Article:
At least 30 killed after gunmen attack market in Nigeria’s northwest

Latest attack comes despite government blackouts and restrictions aimed at quelling violence

Andy Gregory
Monday 18 October 2021 17:13
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<p>An unrelated image shows a market in Sokoto, which is facing a wave of attacks and kidnappings</p>

An unrelated image shows a market in Sokoto, which is facing a wave of attacks and kidnappings

Gunmen have killed at least 30 people in northwest Nigeria after surrounding a busy market and opening fire, marking the latest brutal development in a security crisis currently plaguing the country.

Nigeria is suffering its worst instability in decades, facing threats not only from jihadists and separatists, but also from a wave of banditry in the northwest, which has seen scores of people killed and hundreds of schoolchildren kidnapped, forcing thousands to flee the area.

With president Muhammadu Buhari struggling on an election promise in 2015 to protect the population from terror and crime, the government has intensified military operations and ordered a wave of telephone and internet blackouts in the northwestern states of Zamfara, Katsina, Sokoto and Kaduna.

Locals reported seeing up to 200 gunmen ride motorbikes into the town of Goronyo, in Sokoto, head straight to a weekly market and start opening fire upon traders and shoppers, according to Nigeria’s Premium Times newspaper.

The assault began on Sunday and continued into Monday morning, Sokoto’s governor Aminu Waziri Tambuwal said.

At least 30 people were killed, the governor’s office said. But Iliyasu Abba, a local resident and trader, told Reuters that there were 60 bodies at Goronyo General Hospital mortuary, and others are said to have sustained injuries while escaping.

The gunmen had at least initially overpowered police who tried to intervene, and shot sporadically into the crowds “after they surrounded the market firing at every direction killing people”, Mr Abba said.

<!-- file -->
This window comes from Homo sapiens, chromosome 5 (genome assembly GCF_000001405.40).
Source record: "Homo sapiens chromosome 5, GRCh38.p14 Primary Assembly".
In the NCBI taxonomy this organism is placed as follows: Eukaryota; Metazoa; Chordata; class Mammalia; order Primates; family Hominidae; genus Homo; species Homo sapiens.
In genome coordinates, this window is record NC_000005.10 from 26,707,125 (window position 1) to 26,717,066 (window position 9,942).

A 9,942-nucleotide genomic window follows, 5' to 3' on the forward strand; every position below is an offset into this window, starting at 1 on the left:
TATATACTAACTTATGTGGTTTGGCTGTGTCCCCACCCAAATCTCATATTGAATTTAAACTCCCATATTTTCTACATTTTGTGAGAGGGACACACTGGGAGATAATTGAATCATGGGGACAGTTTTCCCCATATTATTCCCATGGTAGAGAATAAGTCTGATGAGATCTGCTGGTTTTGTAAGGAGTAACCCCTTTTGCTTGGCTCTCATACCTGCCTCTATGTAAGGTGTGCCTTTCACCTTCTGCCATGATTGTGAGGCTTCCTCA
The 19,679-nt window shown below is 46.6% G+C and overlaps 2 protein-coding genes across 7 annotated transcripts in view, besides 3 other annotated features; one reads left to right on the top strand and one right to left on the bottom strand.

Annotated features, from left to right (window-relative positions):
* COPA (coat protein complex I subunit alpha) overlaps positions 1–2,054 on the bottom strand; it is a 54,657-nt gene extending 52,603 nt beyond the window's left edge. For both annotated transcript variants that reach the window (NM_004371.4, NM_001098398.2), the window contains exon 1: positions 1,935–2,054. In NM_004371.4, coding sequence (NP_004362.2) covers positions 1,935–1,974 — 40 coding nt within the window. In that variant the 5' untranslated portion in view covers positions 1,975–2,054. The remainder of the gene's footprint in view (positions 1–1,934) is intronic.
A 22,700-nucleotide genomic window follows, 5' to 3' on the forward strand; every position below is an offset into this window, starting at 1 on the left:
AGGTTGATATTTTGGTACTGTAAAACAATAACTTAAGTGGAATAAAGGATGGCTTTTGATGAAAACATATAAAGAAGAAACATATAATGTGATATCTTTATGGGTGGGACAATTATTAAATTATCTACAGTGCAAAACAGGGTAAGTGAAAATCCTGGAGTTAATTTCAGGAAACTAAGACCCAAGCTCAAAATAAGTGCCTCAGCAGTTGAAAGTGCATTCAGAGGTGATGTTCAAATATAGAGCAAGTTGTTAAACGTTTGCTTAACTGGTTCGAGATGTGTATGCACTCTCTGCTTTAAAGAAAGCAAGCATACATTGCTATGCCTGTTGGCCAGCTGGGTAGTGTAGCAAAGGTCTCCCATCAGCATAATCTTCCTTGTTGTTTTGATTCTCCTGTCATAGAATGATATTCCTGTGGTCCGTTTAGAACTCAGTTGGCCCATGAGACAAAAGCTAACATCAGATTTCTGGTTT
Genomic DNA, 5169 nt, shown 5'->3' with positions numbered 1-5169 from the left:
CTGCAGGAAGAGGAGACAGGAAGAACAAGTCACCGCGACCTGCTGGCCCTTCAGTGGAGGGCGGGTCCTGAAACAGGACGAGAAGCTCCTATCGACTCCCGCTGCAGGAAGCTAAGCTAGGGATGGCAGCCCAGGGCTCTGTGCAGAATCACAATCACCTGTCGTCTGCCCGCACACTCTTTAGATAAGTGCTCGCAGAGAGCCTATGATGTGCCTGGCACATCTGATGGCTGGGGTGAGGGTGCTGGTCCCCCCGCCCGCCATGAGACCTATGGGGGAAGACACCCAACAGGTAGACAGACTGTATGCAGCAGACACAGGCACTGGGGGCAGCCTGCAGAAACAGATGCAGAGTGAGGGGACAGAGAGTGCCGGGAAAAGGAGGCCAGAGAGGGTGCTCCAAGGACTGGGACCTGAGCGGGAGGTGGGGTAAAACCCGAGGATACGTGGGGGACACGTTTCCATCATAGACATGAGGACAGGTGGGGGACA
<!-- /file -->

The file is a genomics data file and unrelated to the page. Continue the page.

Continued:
It comes less than a fortnight after more than 30 people were reportedly killed in two market attacks in the same state, in Gwadabawa and Sabon Birni, believed to have been carried out by opposing groups. Days earlier, it was reported that 17 people had been abducted from their homes in Sabon Birni.

In a bid to quell the attacks, the local government had previously placed a ban on rural markets in parts of Sokoto state, whose major city straddles an ancient caravan route to the Sahara and acts as a major trading hub for millions.

But violence has intensified in Sokoto in recent weeks since the military launched an operation to flush attackers from their forest hideouts in Zamfara, according to the Premium Times, which reported that three notorious “banditry kingpins” are believed to have moved from Zamfara to new bases in Sokoto in recent months.

At least 60 per cent of about 500,000 residents are thought to have fled from the violence in the Sabon Birni area alone, local politician Amina Al-Mustapha told the Associated Press last month, with some taking refuge across the border in Niger.

Following Sunday’s attack, the state governor requested more security forces in the state and the deployment of more resources, he said in a statement.

But according to Mr Al-Mustapha, military bases have been abandoned as a result of the attacks. While Sabon Birni was home to five military bases last year, “now, we have only one in the entire with security operatives present”, he said.

The term “banditry” tends to be used locally to refer to young men of the Fulani ethnic group, nomadic herders embroiled in a decades-long dispute with Hausa farmers over access to land and water. But there are reported to be several groups contributing to the violence, including reactionary vigilantes and financially-motivated opportunists.

Arguing that “the violence is assuming an insurgent nature” and referencing anecdotal reports suggesting a growing link to the Islamist group Boko Haram, a security analyst at the University of Jos argued on Monday that Nigeria’s government should label the so-called “bandit” groups a terrorist threat.

While the identity of these groups responsible for the violence was largely unclear in recent years, “the elevation of attacks and the atrocities they commit has created a pattern,” Dr Sallek Yaks Musa told The Conversation, adding: “The motive appears to be to displace people and occupy their arable lands.”

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